3Small Cells for 5G Mobile Networks

Seiamak Vahid, Rahim Tafazolli and Marcin Filo

5G Innovation Centre, Institute for Communication Systems (ICS), University of Surrey, UK

3.1 Introduction

Every year, the demand in mobile broadband communications increases dramatically as more and more users subscribe to mobile broadband services. In addition, smartphones and tablets with powerful multimedia capabilities and applications are becoming increasingly popular and are creating new demands on mobile broadband. All these factors are adding up to create an exponential increase in traffic volumes and transactions. Meeting the demand calls for an approach that can adapt easily to fluctuations in user demands over time and location.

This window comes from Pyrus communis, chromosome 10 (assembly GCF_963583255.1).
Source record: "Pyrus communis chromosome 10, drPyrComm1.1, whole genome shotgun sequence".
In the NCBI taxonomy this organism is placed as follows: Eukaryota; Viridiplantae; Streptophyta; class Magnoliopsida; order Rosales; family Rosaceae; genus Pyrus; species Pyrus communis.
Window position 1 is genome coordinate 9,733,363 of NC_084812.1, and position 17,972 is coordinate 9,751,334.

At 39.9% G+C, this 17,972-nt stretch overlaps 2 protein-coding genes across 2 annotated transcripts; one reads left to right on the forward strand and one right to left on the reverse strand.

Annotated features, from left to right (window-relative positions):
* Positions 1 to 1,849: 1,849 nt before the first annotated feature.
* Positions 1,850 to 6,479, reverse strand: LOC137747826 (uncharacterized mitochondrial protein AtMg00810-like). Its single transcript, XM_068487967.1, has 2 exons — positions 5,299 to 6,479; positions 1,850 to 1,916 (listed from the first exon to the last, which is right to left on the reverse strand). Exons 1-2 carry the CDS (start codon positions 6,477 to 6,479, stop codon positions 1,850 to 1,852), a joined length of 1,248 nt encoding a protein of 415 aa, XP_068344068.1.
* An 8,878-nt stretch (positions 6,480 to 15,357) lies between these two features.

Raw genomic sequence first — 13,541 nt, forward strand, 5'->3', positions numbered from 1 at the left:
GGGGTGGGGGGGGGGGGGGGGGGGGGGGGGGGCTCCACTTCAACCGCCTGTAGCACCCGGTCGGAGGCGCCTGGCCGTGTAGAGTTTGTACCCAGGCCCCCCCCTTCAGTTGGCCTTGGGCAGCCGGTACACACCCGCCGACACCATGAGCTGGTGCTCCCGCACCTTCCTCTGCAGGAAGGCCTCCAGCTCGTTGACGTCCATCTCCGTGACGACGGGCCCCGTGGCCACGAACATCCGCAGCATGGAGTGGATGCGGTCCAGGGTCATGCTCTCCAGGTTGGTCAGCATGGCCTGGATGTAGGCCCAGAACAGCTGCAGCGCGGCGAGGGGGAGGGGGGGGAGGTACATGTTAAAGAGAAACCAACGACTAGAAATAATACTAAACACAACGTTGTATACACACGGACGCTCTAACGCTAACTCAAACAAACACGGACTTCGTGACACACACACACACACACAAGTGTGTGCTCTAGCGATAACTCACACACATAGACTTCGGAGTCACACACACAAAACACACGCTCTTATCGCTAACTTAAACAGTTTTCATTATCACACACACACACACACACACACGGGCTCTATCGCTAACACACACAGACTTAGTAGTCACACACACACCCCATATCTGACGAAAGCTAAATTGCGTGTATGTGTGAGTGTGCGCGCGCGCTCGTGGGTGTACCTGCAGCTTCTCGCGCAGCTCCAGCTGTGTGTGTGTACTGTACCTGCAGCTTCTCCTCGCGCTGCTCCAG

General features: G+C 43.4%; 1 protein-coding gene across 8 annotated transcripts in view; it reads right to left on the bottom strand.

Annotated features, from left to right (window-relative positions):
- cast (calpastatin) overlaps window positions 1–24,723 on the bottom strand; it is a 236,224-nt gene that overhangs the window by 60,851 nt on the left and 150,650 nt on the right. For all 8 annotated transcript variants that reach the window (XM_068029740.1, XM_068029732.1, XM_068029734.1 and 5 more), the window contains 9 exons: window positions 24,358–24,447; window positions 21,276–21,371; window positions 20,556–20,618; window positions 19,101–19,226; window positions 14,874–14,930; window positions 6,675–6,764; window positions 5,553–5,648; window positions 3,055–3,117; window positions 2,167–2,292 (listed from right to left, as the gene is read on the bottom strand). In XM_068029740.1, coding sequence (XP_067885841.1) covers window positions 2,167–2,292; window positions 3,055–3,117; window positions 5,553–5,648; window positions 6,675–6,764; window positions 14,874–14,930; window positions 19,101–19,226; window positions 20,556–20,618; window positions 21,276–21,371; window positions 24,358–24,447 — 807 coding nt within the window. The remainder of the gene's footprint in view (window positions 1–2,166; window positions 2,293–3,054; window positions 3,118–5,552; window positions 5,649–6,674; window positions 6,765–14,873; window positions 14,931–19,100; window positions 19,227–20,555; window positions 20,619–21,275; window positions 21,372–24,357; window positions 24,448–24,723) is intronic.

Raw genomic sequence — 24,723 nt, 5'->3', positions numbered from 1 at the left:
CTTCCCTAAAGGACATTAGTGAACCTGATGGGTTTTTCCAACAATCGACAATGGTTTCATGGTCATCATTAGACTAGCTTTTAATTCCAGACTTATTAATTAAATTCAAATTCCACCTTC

Faced with global exponential mobile data traffic, the deployment of 5G systems will encounter new challenges in terms of data rate, mobility support and QoE (quality of experience); the often stated ‘1000-fold capacity increase’ [1] broadly sums up these technical challenges. Driven by consumer demand, an astounding 1000-fold increase in data traffic is expected in this decade [2, 3]. This sets the stage for enabling 5G technology that can deliver fast and cost-effective data connectivity whilst minimising the deployment cost. To meet the projected traffic demand and as stated by today’s technology roadmaps, it is generally agreed that more spectrum, higher spectral efficiency (bits per Hertz per cell) and greater cell densification (more small cells per km ...

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